Case Study-nervous.docx - Harry is in his mid-40s. He has...

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Harry is in his mid-40s. He has come to his doctor reporting general weakness, particularly in his lowerextremities. When he enters the doctor’s office, he is obviously clumsy (“Gee, I guess I shouldn’t havethat third martini at lunch,” he jokes). However, the physician’s assistant (PA) who takes him back to theexamination room notices that his speech is slurred.In taking his medical history, the PA notes that Harry has had a six-month-long problem with extremefatigue and he has lost significant weight. In fact, his upper body appears to have nearly wasted away.When asked why he came in, Harry tells the PA that he has had difficulty in combing his hair and writingdue to twitching, He also has trouble with climbing stairs, and climbing up and down out of his truck. Hisarms have become increasingly weak, and he has also experienced increasing trouble getting dressed(zipping and buttoning his jeans is beyond him).As the PA speaks with Harry, he notices that Harry’s tongue is moving strangely; it keeps writhing andtwitching. During the physical examination, Harry gags on the tongue depressor (when it is only touchinghis lips!) and he has difficulty swallowing. He also shows an abnormal Babinski reflex: his toes fan outwhen the bottom of his foot is stroked. While the remainder of his reflexes is normal, Harry showspronounced muscle weakness and abnormal spasticity—mostly in his legs, but also in his arms, thoughto a lesser degree.Based on the report from his PA, the doctor decides to order a series of tests, including an MRI and EMG.While the MRI comes back normal, the EMG is quite abnormal; it indicates denervation. A blood testindicates an abnormally high level of glutamate.In discussing treatment options, the doctor admits that the prognosis is not good. However, he does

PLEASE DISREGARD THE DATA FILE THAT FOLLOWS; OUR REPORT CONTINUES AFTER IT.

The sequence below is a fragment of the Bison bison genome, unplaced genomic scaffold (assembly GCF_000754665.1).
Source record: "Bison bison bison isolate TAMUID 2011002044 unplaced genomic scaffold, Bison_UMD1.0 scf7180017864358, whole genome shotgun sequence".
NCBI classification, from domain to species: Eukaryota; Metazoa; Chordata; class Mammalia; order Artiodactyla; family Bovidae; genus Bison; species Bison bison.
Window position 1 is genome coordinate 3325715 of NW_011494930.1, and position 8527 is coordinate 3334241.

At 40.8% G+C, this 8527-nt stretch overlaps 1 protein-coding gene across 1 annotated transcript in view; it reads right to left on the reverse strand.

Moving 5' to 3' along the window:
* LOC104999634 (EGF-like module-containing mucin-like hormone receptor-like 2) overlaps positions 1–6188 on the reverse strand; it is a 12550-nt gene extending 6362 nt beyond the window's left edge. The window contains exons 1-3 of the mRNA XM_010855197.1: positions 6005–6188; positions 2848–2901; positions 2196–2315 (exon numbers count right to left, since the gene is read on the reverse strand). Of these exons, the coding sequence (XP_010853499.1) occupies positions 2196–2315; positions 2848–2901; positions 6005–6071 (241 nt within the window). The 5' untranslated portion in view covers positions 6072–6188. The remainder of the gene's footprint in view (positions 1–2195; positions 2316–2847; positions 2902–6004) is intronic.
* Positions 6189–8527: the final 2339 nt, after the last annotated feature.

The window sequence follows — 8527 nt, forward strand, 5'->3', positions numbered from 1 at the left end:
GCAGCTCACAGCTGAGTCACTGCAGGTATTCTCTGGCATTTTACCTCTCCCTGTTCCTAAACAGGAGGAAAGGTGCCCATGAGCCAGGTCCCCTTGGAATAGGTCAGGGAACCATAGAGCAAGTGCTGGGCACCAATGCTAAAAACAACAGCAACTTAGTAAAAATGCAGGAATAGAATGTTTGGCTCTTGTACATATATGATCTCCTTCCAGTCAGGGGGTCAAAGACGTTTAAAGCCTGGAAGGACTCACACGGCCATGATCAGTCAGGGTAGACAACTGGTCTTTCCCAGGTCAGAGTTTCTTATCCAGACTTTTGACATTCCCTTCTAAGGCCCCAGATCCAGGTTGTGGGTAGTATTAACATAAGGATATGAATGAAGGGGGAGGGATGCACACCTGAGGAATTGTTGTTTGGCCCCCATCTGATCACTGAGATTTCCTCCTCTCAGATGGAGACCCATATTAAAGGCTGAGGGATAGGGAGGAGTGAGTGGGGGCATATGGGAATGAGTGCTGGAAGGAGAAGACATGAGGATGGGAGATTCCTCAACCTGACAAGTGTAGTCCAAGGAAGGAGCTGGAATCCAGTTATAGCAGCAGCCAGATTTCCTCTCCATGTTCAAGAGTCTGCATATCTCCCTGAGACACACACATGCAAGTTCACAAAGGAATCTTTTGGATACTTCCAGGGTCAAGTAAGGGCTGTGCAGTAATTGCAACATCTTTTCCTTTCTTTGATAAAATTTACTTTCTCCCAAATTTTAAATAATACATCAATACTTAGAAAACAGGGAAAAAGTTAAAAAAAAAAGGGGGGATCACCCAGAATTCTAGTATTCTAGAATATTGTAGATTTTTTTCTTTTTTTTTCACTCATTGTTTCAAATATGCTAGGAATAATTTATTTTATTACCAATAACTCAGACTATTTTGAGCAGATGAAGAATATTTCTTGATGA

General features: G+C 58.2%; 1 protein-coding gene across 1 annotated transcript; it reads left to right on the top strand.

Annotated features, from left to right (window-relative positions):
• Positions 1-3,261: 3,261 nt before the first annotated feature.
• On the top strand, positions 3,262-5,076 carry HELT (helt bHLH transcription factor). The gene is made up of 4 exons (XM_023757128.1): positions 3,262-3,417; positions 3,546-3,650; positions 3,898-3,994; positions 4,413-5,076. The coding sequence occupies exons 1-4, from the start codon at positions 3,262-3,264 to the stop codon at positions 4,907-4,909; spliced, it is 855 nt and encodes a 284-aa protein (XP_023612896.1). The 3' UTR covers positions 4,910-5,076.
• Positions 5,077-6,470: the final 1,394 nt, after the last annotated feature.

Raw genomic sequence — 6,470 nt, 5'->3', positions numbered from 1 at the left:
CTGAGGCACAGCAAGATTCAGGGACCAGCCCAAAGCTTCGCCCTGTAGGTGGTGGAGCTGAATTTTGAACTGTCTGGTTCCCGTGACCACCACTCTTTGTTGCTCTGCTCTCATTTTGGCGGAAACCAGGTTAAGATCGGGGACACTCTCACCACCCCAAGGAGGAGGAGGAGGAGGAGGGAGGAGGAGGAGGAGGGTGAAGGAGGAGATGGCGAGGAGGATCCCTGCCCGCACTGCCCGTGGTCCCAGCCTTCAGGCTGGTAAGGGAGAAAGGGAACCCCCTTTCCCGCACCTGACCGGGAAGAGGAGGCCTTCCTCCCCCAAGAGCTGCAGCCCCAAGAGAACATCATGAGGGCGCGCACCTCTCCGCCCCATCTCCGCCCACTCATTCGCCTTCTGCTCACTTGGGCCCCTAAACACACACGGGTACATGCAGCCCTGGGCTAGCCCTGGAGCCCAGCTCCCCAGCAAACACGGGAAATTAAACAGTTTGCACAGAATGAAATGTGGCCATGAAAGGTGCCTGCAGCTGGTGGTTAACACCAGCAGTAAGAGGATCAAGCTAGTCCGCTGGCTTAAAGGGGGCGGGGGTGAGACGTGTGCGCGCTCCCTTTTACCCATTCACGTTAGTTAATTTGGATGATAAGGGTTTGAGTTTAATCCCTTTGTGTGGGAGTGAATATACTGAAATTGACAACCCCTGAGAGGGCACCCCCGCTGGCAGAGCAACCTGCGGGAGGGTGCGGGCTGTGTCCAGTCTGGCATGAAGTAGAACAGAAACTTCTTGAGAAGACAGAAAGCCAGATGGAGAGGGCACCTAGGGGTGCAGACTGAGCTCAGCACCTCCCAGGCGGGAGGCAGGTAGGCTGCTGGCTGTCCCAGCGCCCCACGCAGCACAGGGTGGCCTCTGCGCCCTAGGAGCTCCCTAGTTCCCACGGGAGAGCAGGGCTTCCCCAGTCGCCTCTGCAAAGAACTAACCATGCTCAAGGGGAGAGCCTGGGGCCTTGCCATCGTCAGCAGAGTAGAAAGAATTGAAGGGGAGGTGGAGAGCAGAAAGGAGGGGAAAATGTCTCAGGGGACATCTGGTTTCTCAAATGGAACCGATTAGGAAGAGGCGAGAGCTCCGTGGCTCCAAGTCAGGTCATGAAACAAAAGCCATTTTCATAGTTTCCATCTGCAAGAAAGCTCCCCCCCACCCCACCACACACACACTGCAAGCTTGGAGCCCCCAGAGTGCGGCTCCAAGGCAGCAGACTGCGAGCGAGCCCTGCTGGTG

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Term
Summer
Professor
N/A
Tags
Neurology, Harry, plantar reflex

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